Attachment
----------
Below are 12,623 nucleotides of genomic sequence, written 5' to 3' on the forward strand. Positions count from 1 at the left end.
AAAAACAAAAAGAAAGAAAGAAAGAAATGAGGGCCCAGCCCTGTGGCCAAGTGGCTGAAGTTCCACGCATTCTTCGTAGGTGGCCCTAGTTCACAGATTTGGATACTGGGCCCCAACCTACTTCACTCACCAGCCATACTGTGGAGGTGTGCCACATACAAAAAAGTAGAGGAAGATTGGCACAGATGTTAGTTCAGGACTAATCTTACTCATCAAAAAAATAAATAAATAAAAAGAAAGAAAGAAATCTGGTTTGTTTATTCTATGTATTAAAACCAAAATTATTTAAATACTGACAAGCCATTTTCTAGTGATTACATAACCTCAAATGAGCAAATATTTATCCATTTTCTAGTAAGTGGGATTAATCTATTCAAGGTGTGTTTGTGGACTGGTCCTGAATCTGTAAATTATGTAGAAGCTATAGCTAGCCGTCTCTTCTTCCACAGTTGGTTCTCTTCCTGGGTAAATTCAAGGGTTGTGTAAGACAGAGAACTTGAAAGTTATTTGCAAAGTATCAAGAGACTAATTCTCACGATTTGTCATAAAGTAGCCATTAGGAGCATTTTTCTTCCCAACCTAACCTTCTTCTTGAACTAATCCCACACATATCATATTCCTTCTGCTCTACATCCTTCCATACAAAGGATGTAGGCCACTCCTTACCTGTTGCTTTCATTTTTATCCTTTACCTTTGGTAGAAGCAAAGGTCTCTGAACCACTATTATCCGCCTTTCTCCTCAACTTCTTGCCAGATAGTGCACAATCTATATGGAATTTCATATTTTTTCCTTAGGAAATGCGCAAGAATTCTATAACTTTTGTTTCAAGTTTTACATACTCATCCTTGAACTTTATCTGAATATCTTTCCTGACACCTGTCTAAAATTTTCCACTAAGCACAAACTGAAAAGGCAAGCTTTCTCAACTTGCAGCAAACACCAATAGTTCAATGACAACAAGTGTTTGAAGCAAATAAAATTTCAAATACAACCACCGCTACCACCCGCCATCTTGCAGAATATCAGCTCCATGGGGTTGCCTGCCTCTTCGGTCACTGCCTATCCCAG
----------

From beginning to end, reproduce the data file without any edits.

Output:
Below are 12,623 nucleotides of genomic sequence, written 5' to 3' on the forward strand. Positions count from 1 at the left end.
AAAAACAAAAAGAAAGAAAGAAAGAAATGAGGGCCCAGCCCTGTGGCCAAGTGGCTGAAGTTCCACGCATTCTTCGTAGGTGGCCCTAGTTCACAGATTTGGATACTGGGCCCCAACCTACTTCACTCACCAGCCATACTGTGGAGGTGTGCCACATACAAAAAAGTAGAGGAAGATTGGCACAGATGTTAGTTCAGGACTAATCTTACTCATCAAAAAAATAAATAAATAAAAAGAAAGAAAGAAATCTGGTTTGTTTATTCTATGTATTAAAACCAAAATTATTTAAATACTGACAAGCCATTTTCTAGTGATTACATAACCTCAAATGAGCAAATATTTATCCATTTTCTAGTAAGTGGGATTAATCTATTCAAGGTGTGTTTGTGGACTGGTCCTGAATCTGTAAATTATGTAGAAGCTATAGCTAGCCGTCTCTTCTTCCACAGTTGGTTCTCTTCCTGGGTAAATTCAAGGGTTGTGTAAGACAGAGAACTTGAAAGTTATTTGCAAAGTATCAAGAGACTAATTCTCACGATTTGTCATAAAGTAGCCATTAGGAGCATTTTTCTTCCCAACCTAACCTTCTTCTTGAACTAATCCCACACATATCATATTCCTTCTGCTCTACATCCTTCCATACAAAGGATGTAGGCCACTCCTTACCTGTTGCTTTCATTTTTATCCTTTACCTTTGGTAGAAGCAAAGGTCTCTGAACCACTATTATCCGCCTTTCTCCTCAACTTCTTGCCAGATAGTGCACAATCTATATGGAATTTCATATTTTTTCCTTAGGAAATGCGCAAGAATTCTATAACTTTTGTTTCAAGTTTTACATACTCATCCTTGAACTTTATCTGAATATCTTTCCTGACACCTGTCTAAAATTTTCCACTAAGCACAAACTGAAAAGGCAAGCTTTCTCAACTTGCAGCAAACACCAATAGTTCAATGACAACAAGTGTTTGAAGCAAATAAAATTTCAAATACAACCACCGCTACCACCCGCCATCTTGCAGAATATCAGCTCCATGGGGTTGCCTGCCTCTTCGGTCACTGCCTATCCCAG